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GM Is Transparent Again, But You Won't Like What You See

The good news is that General Motors is returning to financial transparency, an important first step before it can go public again.

The bad news is that transparency gave investors a good look at the fact that GM lost $4.3 billion from July 2009, when it emerged from bankruptcy, through the end of last year. It's impossible to compare apples to apples, but "New GM's" fourth-quarter pretax loss of about $4 billion was less than half the size of "Old GM's" pretax loss of about $8.7 billion.

Despite the recent loss, Chris Liddell, GM's new vice chairman and CFO, reiterated that GM still intends to attain profitability by the end of this year, and also to repay the remaining balance of GM's $8.3 billion government bailout by June.

"We are building the foundation that will allow us to return to public ownership," Liddell said in a written statement that was first released on April 7, and filed today with the SEC. Liddell joined GM in December from Microsoft (MSFT), where he had been CFO.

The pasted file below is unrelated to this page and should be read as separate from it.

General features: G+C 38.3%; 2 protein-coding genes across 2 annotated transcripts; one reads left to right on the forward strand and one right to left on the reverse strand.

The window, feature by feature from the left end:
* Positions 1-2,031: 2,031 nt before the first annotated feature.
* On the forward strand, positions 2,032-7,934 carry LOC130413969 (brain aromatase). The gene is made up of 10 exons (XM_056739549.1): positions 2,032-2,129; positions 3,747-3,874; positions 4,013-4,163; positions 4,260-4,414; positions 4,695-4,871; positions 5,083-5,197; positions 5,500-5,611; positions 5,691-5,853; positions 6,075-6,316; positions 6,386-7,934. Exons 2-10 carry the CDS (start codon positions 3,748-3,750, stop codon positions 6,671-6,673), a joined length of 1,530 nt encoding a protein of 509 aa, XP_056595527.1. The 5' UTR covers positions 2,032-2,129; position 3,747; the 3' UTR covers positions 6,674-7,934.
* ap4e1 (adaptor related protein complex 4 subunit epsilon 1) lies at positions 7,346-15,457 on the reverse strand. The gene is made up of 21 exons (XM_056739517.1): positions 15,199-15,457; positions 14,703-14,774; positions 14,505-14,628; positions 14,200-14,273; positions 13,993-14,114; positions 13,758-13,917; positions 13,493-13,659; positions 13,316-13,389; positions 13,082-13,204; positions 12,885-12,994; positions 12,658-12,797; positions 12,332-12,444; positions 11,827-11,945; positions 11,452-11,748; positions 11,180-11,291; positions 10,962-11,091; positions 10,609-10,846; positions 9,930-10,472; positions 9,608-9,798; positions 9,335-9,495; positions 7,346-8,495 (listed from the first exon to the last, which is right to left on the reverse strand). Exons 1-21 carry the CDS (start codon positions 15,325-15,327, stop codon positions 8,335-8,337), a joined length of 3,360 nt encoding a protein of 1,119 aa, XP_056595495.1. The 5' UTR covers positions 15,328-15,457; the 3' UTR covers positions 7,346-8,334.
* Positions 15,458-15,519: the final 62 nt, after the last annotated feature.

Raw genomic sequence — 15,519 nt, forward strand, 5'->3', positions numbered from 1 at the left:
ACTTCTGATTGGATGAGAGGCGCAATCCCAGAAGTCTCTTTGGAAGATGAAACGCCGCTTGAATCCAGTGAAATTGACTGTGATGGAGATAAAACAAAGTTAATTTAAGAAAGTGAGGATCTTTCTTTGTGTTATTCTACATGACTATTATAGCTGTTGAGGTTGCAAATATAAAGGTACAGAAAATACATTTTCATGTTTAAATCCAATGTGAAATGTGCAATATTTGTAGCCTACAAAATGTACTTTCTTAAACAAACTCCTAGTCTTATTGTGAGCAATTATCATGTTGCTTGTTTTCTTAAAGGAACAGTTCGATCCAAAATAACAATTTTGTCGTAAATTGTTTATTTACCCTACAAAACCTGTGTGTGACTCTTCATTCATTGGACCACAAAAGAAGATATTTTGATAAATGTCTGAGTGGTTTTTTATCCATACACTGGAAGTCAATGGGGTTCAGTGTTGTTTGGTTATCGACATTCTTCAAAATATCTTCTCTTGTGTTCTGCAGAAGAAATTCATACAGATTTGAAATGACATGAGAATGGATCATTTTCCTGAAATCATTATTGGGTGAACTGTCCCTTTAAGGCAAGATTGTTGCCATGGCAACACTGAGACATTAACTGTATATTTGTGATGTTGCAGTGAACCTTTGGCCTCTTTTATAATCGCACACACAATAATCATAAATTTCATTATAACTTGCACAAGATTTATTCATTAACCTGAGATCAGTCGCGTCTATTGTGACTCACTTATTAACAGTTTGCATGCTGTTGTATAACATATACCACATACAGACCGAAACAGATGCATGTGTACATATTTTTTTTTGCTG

A key factor is that bankruptcy reorganization allowed GM to cut its liabilities by $83 billion, in part by paying creditors with stock in the company, instead of cash. GM has shed entire brands like Saturn and Pontiac, shut plants and cut jobs to reduce its breakeven point. It's also banking on new products later this year like the Chevy Cruze, Buick Regal and the Chevy Volt to reverse a slide in market share.

"As the results for 2009 show, there is still significant work to be done," Lidell said. "However, I continue to believe we have a chance of achieving profitability in 2010."

Chart: GM